City Slickers

City Slickers is a comedy about a trio of best buddies who decide to work through their mid-life crises, and perhaps find a bit of their lost youth, by sharing a unique adventure-vacation. They leave their respective spouses at home in the East and head for a dude ranch in the Southwest where they are joined by other cowboy wannabes. The motley assemblage of green-horns embark on a cattle drive from Santa Fe, New Mexico to Colorado, with two hundred head of cattle. The trio look forward to a light-hearted adventure until they meet their terrifying trail-boss, an alleged killer, and they tangle with a couple of menacing cowhands. There's rough going ahead when, after a series of incidents, the city slickers find themselves stranded in the middle of rugged, remote terrain with two hundred head of cattle and no trail boss or wranglers. They meet their predicament head on and in the process learn much about friendship, life and themselves.

  • Starring: Billy Crystal, Daniel Stern and Bruno Kirby
  • Director(s): Ron Underwood
  • Producer(s): Castle Rock Entertainment
  • Screenwriter(s): Lowell Ganz, Babaloo Mandel
  • Distributor: Columbia Pictures
  • Animal Coordinator: Unknown
  • Release Date: Tuesday, June 04, 1991
  • Rating: Acceptable

Featured Animal Action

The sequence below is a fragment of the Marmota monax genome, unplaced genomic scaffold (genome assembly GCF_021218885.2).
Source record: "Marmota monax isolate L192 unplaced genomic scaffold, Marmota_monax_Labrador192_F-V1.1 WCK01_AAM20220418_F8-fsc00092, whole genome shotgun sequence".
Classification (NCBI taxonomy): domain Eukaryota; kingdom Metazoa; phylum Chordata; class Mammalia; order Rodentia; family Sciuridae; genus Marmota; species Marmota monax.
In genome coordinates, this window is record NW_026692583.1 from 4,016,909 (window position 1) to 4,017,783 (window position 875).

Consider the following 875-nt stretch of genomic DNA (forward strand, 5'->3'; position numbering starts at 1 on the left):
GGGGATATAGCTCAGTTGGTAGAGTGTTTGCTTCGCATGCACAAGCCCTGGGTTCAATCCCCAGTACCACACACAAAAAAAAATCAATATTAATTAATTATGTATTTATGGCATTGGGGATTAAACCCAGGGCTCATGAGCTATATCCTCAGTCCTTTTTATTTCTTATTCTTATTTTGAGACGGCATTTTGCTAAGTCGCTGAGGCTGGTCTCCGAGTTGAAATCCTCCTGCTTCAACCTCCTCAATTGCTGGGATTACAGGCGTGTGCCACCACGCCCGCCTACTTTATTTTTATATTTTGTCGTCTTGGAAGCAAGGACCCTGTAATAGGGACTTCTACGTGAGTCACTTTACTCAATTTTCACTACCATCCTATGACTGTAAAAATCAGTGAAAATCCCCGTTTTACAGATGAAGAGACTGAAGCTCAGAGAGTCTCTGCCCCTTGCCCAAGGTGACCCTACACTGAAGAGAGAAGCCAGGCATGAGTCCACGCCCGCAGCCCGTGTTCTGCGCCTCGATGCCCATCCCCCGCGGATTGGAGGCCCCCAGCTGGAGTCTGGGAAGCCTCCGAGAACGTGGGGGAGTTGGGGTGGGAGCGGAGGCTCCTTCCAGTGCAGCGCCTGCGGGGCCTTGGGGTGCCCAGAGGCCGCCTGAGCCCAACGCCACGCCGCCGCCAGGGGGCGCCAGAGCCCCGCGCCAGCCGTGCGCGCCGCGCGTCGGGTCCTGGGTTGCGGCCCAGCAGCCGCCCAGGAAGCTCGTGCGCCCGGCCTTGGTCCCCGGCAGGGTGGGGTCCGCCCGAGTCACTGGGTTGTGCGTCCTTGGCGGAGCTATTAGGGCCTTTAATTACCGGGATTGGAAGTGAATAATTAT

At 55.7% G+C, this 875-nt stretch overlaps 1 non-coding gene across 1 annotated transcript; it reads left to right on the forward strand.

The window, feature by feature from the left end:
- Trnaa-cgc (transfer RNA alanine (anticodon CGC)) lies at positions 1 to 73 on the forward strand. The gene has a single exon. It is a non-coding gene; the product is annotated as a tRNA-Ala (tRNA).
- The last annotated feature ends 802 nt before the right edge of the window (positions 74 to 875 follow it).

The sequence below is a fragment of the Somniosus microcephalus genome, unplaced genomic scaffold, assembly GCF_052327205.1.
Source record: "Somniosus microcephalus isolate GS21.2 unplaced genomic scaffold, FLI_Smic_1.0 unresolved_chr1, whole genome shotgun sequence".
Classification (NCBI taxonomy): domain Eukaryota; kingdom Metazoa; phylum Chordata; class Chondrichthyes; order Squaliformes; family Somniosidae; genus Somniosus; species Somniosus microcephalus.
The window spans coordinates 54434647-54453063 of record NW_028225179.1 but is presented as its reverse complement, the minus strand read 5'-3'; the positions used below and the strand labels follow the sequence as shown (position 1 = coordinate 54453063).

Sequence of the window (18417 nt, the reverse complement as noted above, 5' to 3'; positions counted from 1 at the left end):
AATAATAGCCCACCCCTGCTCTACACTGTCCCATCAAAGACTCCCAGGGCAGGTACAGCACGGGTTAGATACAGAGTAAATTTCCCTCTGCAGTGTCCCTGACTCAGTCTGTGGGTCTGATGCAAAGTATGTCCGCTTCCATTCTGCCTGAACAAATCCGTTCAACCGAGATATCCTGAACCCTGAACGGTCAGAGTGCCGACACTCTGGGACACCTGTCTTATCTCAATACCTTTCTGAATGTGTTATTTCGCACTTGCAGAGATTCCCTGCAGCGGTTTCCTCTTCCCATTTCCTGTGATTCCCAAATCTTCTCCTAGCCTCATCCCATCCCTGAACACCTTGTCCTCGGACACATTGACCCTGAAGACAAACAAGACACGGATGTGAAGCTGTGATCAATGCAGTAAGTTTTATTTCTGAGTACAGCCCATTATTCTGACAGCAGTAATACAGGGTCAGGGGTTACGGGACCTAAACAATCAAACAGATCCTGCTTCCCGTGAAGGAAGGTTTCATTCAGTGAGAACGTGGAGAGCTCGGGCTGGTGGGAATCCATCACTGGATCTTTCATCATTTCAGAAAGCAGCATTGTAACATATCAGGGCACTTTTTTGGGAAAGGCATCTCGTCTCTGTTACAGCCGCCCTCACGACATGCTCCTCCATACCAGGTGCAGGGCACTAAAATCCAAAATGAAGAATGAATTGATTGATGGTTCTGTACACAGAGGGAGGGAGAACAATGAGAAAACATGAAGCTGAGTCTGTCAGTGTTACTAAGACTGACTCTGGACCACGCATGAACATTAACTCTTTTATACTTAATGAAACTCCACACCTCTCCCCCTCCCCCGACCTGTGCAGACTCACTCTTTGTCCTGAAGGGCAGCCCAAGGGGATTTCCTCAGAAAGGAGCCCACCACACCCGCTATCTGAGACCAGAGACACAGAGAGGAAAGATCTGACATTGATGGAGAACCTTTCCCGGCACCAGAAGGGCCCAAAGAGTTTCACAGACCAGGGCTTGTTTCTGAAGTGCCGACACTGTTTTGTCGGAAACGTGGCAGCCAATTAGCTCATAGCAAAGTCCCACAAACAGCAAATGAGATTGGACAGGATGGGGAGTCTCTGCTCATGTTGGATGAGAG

There's intense animal action throughout this film. On a former thrill-seeking vacation in Pamplona Spain, the buddies run with the bulls. This scene was filmed in cuts and the bulls merely ran out after a gate was opened. The bulls ran a short distance each time and with post-production editing, the run is made to appear longer on film. During one take a bull accidently slipped, as seen on camera. He did not fall and was not injured. Our representative inspected the bulls after each run and none were injured. The balance of the animal action involves the storyline of the cattle drive. American Humane had a representative on set at all times during these scenes that were filmed on the actual locales in Colorado and New Mexico. Our representatives saw to it that the animals had proper housing, rest periods, water breaks, shade, veterinary care, etc., and our reps closely monitored the use of the calves. Because the filming took place over many weeks, several sets of calves were used in order to maintain the proper size and age for the story. When the loud sound of a battery-powered coffee grinder frightens the cattle, they stampede through the campsite knocking over wagons, people and anything else in their way. This scene was shot in cuts over a period of days using many different camera angles and constantly changing the cattle so as not to tire them.. The objects that fell over were all rigged with hidden pulleys so that when the cattle approached a wagon, tent, etc., special effects would pull the object over with the cattle never actually coming in contact with the object. The cattle were guided into the proper areas with the use of portable pipe corrals. Tin cans were placed inside cloth sacks and shaken causing a noise that would start the cattle moving from one desired point to another. In a poignant scene where a cow gives birth to a calf, both a real and fake cow were used. A real cow lying on her side was filmed in a medium distance shot. Then, in extreme close-up, a fake cow, designed by special effects, was used. A non-toxic gel was applied to a six-day-old calf, then the character Mitch pulled the calf out of the fake cow. (Mitch forms a special bonding with this calf, whom he names Norman). This scene was accomplished in one take. The young calf was kept warm with blankets and heaters and bottle fed. In a scene where two horses run over a cliff with a wagon, the horses were never in any danger of going over the cliff. The wagon goes over by way of a pulley and the horses were not there when that was filmed as the scene was shot in cuts. After they're deserted, the city slickers must herd the cattle across a river during a thunder storm. The "rain" was movie rain that could be controlled, as was the swiftness and depth of the river, which could be lowered by a damn keeper. The lightning and thunder were, of course, special effects. Any objects appearing to fall close to animals were carefully controlled. Before entering the river, horses and cattle had to move down a steep, muddy embankment. The horses were ridden by expert riders. A stock fence covered with plastic was built on both sides of the incline to keep the cattle together. The cattle actually swam across the river. A line was stretched across the river, out of camera range, and men in wet suits were positioned as a precaution in case any cattle had problems, but there were none. Where a horse and rider appear to take a bad fall in the river, a stuntman and trained falling horse did the fall at the water's edge. The ground was properly prepared and camera angles and editing made it appear as if they were in deeper water. Where the calf Norman appears to be drowning and Mitch comes to his rescue, several calves were used to portray the one. A fake puppet calf was used at times such as when Norman is caught in the rapids. Real calves were never alone in the water. In one scene where a real calf appears to be alone, he is wearing a life preserver and harness. A cable was attached to the harness, which was held by his trainer who was standing in front of him just out of camera range. Each calf was permitted just one take. Our representative did not allow the calf to be placed in the water until the camera was ready to roll and the takes were carefully timed. If the sequence was not completed within the time limit, they had to stop and change calves. Immediately, after a take, the calf was thoroughly dried off, placed in an actor's tent, which was heated, and always given a full bottle of milk. Our representative kept a thermometer and stethoscope to carefully monitor temperature, heart rate and lungs. A female wrangler's sole job during filming was to care for the calves, which she did admirably, by bottle feeding them, keeping them warm and dry, sometimes sleeping with them in their stalls, and sometimes caring for the youngest calves in her room at night. After successfully reaching their destination the newly seasoned cowboys learn that the plans for the cattle have been changed. Instead of a continued future at the dude ranch they are to be sold for beef. Suddenly, the reality of where all that meat wrapped in cellophane in the supermarkets comes from hits home. In the final reel, Norman can be seen gazing out the window of Mitch's station wagon as he heads for a life in suburbia.